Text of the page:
The world’s longest flight is over – but a new plane could soon set records

Boeing 777X

The top three longest flights in the world are no longer available. TAI’s 8,676 mile-New York to Bangkok flight stopped five years ago. Singapore Airline’s LA to Singapore 8,770-mile slog ended a month ago (it now goes via Tokyo). And the same airline’s last Newark to Singapore 9,535-mile journey flew for the last time last night.
The world’s longest direct flight is now the 8,578-mile long Sydney to Dallas route, flown by Qantas. This is now such an outlier that you can’t even fly from Dallas to Sydney: it stops off to refuel on the way south. The reasons have been carefully documented by Bloomberg Businessweek (nutshell version: fuel costs and high-end, low-volume seats on board killed off ultra-long flights).
But is it possible for longer flights to make a comeback?
Simple geography shows there isn’t much room for longer flights: Buenos Aires to Shanghai are the world cities closest to being on the opposite sides of the Earth, at 12,197 miles apart. A more likely world city pairing for direct flights are London and Sydney, at 10,560 miles.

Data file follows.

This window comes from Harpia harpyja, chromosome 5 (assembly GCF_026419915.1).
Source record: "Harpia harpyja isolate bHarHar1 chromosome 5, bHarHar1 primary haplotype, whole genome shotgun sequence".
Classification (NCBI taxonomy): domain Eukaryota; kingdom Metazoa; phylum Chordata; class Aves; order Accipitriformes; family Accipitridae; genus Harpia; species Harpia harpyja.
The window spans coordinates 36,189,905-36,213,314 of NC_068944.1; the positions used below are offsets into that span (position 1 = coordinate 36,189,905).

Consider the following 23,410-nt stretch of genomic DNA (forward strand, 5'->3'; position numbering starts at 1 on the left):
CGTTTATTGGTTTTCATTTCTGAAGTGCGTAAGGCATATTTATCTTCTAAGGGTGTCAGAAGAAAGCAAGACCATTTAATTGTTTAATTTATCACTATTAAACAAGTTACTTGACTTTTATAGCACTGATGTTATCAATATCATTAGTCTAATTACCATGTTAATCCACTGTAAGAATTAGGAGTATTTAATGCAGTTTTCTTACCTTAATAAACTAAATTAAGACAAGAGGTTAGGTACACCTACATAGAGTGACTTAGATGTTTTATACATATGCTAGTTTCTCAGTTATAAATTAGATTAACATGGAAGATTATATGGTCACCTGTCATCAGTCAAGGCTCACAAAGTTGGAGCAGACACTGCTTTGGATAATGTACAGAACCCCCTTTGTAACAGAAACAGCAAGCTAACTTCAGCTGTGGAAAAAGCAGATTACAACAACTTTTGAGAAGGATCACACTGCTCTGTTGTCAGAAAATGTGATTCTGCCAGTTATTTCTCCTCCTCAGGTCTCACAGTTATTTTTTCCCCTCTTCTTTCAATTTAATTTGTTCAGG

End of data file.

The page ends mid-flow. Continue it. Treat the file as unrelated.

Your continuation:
Now we just need a plane that can get that far. The odd plane could make it across the world, but would do so without the weight of the rather important passengers. There used to be the odd hint at modifying existing models to make that London-Sydney direct run – but that was before fuel prices went through the roof.
But that was until the wraps were pulled off the Boeing 777-8X earlier this week, which can at least cover 9,400 miles.
We’ll have to wait until 2020 to see it enter service, but it’s already proving popular – and there was one last interesting tidbit that went unmentioned in the text of Businessweek’s article. Look carefully at the piece’s diagram and you’ll see an expected Sydney to Rome route for Emirates – clocking in at over 10,000 miles.

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